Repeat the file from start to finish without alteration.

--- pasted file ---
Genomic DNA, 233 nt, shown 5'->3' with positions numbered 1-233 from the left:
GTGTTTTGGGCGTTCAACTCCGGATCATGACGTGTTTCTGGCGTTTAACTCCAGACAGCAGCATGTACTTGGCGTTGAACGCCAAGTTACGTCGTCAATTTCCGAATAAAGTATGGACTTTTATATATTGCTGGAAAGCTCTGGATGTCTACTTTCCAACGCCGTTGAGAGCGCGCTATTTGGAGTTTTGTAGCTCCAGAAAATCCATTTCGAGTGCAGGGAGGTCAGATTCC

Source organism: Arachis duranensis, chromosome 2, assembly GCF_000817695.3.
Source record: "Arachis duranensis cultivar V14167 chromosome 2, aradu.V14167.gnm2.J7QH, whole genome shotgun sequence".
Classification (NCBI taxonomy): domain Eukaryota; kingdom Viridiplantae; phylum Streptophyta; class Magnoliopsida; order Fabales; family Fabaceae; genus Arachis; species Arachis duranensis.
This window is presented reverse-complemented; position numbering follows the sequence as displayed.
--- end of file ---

Genomic DNA, 233 nt, shown 5'->3' with positions numbered 1-233 from the left:
GTGTTTTGGGCGTTCAACTCCGGATCATGACGTGTTTCTGGCGTTTAACTCCAGACAGCAGCATGTACTTGGCGTTGAACGCCAAGTTACGTCGTCAATTTCCGAATAAAGTATGGACTTTTATATATTGCTGGAAAGCTCTGGATGTCTACTTTCCAACGCCGTTGAGAGCGCGCTATTTGGAGTTTTGTAGCTCCAGAAAATCCATTTCGAGTGCAGGGAGGTCAGATTCC

Source organism: Arachis duranensis, chromosome 2, assembly GCF_000817695.3.
Source record: "Arachis duranensis cultivar V14167 chromosome 2, aradu.V14167.gnm2.J7QH, whole genome shotgun sequence".
Classification (NCBI taxonomy): domain Eukaryota; kingdom Viridiplantae; phylum Streptophyta; class Magnoliopsida; order Fabales; family Fabaceae; genus Arachis; species Arachis duranensis.
This window is presented reverse-complemented; position numbering follows the sequence as displayed.